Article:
TIB’s Open Science Lab experiments with VIVO — to elucidate networks in expert scientific communities

Tomorrow starts the 4th Annual VIVO Conference in St. Louis, Missouri, and we are pleased to attend this event. Why, you ask? (For the answer you may also want to refer to the german version here…)

A decentralised, open, web-based infrastructure for research information as an inspiration for improving scholarly communication and collaboration ─ this would be an interesting prospect for many young researchers today. Countless scientists continuously search the publicly accessible web and read the results, working with and via this tool. So what’s the missing link?

In actual fact, it’s increasingly difficult to recognise who is actively undertaking research in one’s own subject area; who is collaborating with whom on which project; who has won an award or been granted third-party funding. Such questions are answered with considerable effort by various stakeholders. Very often, the answers (so-called research information, also known as research metadata) are actually even available publicly on the web.

However, these answers are scattered across the web: institute websites, “research information systems” (CRIS) of different universities, project databases of single providers of third-party funding (e.g. the German Research Foundation’s GEPRIS, NSF’s Award Search, the Wellcome Trust’s Grants awarded), specialised publication databases (e.g. arXiv), Wikipedia sites, popular commercial social network services for researchers, and many more besides.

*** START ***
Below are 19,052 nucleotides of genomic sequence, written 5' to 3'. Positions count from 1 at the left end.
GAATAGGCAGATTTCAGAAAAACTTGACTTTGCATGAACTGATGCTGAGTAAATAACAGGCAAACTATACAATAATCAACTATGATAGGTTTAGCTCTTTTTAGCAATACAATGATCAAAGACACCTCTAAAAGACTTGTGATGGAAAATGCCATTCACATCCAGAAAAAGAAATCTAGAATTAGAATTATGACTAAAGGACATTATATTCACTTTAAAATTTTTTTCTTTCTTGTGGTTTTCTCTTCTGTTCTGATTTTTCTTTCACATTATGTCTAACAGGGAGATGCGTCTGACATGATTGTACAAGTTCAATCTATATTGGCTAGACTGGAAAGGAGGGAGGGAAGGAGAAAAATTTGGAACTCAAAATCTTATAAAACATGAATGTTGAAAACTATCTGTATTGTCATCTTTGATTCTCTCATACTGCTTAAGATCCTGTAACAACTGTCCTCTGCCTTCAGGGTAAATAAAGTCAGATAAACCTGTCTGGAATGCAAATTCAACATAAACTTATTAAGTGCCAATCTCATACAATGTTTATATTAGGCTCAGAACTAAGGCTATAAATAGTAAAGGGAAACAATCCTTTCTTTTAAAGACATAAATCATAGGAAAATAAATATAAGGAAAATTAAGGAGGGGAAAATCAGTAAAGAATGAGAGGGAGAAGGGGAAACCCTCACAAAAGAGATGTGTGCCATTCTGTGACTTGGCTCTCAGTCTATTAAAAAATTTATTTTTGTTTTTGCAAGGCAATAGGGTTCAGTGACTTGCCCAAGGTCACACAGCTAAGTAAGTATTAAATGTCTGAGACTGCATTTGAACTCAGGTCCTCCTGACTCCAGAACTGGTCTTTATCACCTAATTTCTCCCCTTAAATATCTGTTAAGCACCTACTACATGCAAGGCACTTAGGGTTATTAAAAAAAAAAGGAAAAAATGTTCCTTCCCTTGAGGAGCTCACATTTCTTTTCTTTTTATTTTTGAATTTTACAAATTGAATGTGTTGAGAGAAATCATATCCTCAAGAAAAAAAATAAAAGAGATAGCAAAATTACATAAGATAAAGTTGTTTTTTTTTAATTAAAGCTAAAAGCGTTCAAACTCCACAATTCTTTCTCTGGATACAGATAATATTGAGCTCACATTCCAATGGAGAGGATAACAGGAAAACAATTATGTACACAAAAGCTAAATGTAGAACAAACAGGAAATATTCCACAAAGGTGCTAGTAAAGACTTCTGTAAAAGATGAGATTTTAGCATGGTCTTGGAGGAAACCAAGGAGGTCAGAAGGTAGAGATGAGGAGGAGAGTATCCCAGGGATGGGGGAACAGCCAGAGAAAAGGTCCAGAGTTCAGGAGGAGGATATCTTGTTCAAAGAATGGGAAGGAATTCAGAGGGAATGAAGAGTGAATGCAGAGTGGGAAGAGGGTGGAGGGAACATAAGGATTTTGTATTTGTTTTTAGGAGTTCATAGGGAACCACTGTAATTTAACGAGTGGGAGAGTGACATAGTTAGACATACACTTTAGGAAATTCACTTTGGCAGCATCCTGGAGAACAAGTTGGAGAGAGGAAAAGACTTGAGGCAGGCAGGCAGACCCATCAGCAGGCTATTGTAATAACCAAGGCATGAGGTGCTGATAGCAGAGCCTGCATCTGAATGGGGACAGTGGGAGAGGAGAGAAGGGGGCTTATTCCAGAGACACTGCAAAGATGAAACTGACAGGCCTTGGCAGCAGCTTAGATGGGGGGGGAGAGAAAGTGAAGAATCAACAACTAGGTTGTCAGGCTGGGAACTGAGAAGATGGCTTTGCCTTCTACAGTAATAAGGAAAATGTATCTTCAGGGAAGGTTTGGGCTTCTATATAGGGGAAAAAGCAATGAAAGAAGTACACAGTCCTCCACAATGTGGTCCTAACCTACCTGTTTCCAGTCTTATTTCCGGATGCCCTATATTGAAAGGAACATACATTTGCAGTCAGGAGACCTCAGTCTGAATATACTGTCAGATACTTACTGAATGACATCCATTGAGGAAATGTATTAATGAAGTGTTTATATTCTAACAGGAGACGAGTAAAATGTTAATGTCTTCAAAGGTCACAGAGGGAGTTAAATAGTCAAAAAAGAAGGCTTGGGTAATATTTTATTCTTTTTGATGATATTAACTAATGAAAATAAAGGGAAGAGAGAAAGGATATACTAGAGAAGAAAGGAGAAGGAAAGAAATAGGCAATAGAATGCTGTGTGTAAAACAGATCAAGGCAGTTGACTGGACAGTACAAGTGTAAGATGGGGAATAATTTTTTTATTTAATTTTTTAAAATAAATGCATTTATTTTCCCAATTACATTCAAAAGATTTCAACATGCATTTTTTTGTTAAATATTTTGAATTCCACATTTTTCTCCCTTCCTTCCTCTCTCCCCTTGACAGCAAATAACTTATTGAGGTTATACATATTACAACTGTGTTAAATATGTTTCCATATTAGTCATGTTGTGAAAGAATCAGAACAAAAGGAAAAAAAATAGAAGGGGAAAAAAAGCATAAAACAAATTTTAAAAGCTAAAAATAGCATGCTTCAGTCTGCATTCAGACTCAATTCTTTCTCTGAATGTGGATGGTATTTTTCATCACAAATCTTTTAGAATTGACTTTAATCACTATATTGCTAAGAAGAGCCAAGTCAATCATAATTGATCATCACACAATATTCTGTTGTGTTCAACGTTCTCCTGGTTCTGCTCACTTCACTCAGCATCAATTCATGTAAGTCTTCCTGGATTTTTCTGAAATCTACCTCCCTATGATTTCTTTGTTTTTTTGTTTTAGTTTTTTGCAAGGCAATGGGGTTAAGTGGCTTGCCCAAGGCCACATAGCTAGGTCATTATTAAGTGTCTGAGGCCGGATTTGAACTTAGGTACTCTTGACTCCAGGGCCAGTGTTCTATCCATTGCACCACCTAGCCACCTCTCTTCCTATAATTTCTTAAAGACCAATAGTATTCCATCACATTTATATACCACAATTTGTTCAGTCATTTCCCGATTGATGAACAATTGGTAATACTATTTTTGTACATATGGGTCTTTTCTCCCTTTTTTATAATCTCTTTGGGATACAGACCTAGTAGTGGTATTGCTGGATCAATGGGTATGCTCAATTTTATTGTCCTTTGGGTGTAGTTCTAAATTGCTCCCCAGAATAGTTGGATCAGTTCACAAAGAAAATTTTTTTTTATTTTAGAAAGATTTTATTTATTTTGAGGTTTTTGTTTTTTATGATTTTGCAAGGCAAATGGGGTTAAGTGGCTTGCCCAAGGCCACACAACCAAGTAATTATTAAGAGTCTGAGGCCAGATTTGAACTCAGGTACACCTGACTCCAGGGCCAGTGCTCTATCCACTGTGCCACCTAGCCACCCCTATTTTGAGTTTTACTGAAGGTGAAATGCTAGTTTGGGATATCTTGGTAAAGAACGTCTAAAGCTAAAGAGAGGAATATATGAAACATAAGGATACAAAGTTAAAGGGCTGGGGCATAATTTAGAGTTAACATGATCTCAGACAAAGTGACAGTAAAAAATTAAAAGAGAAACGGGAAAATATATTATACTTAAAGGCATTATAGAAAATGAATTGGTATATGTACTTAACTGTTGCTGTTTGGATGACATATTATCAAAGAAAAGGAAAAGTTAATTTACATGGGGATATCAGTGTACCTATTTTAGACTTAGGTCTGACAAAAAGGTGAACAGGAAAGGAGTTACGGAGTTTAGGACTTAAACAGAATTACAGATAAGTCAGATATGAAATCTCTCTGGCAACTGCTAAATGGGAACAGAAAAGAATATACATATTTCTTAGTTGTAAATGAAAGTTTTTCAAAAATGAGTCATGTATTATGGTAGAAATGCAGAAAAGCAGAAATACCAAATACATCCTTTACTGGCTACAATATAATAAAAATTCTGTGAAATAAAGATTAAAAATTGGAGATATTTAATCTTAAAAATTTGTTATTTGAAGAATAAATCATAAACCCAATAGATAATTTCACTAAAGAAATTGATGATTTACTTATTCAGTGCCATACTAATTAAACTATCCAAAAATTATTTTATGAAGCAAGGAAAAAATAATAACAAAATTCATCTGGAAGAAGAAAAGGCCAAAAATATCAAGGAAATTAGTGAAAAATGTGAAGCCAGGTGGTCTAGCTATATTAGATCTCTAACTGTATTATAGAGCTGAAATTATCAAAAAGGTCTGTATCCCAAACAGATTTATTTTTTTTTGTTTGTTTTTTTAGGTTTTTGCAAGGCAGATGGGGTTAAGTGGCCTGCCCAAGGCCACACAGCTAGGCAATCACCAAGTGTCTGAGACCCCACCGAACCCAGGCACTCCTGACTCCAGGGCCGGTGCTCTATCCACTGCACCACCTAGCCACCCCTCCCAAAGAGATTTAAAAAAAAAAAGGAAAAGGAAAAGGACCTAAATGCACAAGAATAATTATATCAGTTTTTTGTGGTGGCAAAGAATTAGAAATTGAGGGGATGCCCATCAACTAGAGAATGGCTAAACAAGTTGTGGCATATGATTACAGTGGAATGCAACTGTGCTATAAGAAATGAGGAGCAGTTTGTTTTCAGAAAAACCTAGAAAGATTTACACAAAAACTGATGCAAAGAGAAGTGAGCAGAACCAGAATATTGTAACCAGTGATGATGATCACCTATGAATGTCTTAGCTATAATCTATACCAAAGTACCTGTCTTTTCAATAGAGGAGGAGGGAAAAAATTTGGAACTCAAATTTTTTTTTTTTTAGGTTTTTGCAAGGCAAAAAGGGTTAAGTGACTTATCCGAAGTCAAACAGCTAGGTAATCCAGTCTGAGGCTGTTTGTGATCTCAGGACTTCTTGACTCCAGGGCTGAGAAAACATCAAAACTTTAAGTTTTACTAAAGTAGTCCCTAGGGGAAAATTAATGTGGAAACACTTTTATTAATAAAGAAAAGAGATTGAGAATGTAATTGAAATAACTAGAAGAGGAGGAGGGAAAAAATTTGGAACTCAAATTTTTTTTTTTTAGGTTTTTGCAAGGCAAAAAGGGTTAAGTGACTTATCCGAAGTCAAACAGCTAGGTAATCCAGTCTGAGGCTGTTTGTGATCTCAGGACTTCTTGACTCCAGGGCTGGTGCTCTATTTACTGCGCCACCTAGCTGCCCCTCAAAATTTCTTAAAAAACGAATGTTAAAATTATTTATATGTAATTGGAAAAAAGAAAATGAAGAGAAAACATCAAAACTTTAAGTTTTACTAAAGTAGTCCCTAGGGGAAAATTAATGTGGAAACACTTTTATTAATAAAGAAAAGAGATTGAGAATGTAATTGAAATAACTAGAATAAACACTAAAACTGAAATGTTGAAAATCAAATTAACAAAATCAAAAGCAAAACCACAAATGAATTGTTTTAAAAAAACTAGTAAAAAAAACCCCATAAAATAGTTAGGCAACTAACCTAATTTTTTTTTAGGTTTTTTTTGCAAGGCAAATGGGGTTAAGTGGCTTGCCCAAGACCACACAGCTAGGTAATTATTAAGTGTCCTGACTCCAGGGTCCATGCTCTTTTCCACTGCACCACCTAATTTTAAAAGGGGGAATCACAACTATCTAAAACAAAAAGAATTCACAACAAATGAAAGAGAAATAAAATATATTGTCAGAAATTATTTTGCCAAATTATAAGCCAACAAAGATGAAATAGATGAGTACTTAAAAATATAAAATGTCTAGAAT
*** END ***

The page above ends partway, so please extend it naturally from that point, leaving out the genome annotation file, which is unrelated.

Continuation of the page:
In order to render this diversity of valuable information truly useful, web-compliant standards have been suggested which would make it easier to reuse and interconnect existing data. This approach is pursued by the Open Science Lab at TIB: we aim to pool existing research information and to make the result freely available for reuse. Inspired by applications such as AgriVIVO and Culturegraph, and using free software such as VIVO, we first wish to collect research metadata from narrowly defined expert communities.

On that basis, we would like to shed greater light on scientists’ real social networks in the respective subject area, the network of diverse co-authorships and cooperative activities, as well as thematic and institutional intersections. This will take place in close cooperation with the relevant expert communities.

In the winter of 2013, we will showcase the first public prototype for such a system, which will be written about and discussed here at TIB|Blog. The experiment, conducted by the Open Science Lab at TIB Hannover, is just one of several projects being realised within the Leibniz Research Network Science 2.0.

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  1. Pingback: Impact of Social Sciences – What will the scholarly profile page of the future look like? Provision of metadata is enabling experimentation.

  2. Pingback: What will the scholarly profile page of the future look like? Provision of metadata is enabling experimentation. | Wilbur

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